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The Last Hunt

"Nature, it heals, it doesn’t judge."

 Photo – Oscar Scott Carl – Visit Nuuk

Hunting is a part of him. It has been since he was eight years old, when he carried his first reindeer. Join the last reindeer hunt of the year with Greenlandic Jan Erik Pedersen in the harsh hinterland near Nuuk.

The last hunt

“Good morning! Feeling fresh?” It’s 7:04 on October 28, 2023, and I meet Jan Erik Pedersen, who is busy preparing the final details on the boat before departure. The temperature is below freezing, and the ice needs to be broken as we leave the small harbor in the Nuuk district of Qinngorput. Eqaluit Parliit (Præstefjorden), a three-quarter sail from Nuuk, is the destination for today’s hunting trip, and it’s crucial to leave early to be the first in the fjord. So, we set sail in the dark. A darkness that means we have to be particularly careful of small ice floes, which could potentially sink the boat if we collide with them. Jan Erik looks forward to today’s hunt:

“I’m always a bit excited when I go hunting. Even though I’ve been on thousands of hunting trips, I look forward to it just as much every time,” he says, sitting with his morning coffee in the boat.

However, today’s hunt is also a bit special on paper. It’s the last trip of the year, as the reindeer hunting season ends in a couple of days, and the long wait until August 1 begins again. Jan Erik hasn’t shot as many animals this year as usual, he tells me. “Usual” means, in his case, the last 45 years. He has been hunting in the vast hinterland around the world’s second-largest fjord system near Nuuk since he was eight years old. First with his father as a mentor and later as a mentor himself for his own son. He knows this land like the back of his hand and has shot hundreds, maybe thousands of animals.

Eqaluit Parliit (Præstefjorden) is one of the places Jan Erik remembers most vividly from his childhood. He recalls how his father taught him to catch trout with his hands in the river, how they set up a tent for several days and lived off the land, and how the heavy steps the first time he carried the hindquarters of an animal made tears well up. Emotions that his body still possesses and are one of the crucial reasons why hunting is so special to him:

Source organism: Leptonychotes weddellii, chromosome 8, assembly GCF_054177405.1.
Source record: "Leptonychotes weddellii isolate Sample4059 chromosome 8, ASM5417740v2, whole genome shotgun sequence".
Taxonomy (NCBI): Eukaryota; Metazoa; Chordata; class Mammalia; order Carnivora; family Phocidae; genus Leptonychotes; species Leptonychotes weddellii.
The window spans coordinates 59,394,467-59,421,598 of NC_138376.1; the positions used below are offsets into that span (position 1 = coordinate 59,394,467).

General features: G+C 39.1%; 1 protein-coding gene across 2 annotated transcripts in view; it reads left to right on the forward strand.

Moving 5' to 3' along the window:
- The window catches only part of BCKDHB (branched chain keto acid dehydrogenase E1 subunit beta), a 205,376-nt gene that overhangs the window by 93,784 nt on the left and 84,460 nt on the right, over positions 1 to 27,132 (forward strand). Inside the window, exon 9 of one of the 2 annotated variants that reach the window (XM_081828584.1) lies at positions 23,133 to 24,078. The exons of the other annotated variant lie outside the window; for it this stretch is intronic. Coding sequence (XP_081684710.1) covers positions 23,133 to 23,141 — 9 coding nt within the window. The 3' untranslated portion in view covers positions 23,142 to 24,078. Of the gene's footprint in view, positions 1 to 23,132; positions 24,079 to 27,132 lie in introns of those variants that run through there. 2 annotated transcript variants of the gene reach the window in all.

“It challenges the body and the senses. It challenges everything about you, which is rewarding in many ways. You have to confront yourself out here.”

13 to 14 minutes per kilometer

The deep blue color paints the sky over the mountain peaks around us as we arrive at the mouth of the fjord. Jan Erik secures the boat. One must be particularly attentive to the tide here as it can rise and fall up to five meters. Jan Erik is impatient. It radiates from him. Like hot water just before it boils. He wants to get going. The days have become shorter here at the end of October.

We start our walk into the snow-covered valley surrounded by mountains. The snow crunches under our feet. It’s quiet. So quiet that it rings in the ears. Jan Erik quickly spots fresh footprints in the snow from other people: “Damn. They must have slept in here and left early.” He steps into the recorded footprints in the snow, looks concentrated, follows them closely for 30 seconds before exclaiming:
“I can see from the distance between the footprints that they walk about 13-14 minutes per kilometer. If we walk 8-9 minutes per km, I think we’ll catch up with them about 3-4 kilometers in.”

We jog ahead to catch up with them. The deep blue color has lightened with a hint of green over the mountain peaks. Two ptarmigans in their white winter plumage fly past us. 3-4 kilometers later, as Jan Erik predicted, we meet two other hunters also on the last reindeer hunt of the year. I smile a bit astonished to myself. Surprised by the precise prediction. After a short conversation, we move on. The sun is rising over the mountain. I notice that Jan Erik’s gaze is constantly lifted towards the mountain. He scans the landscape for animals, and only rarely does he look where he’s stepping.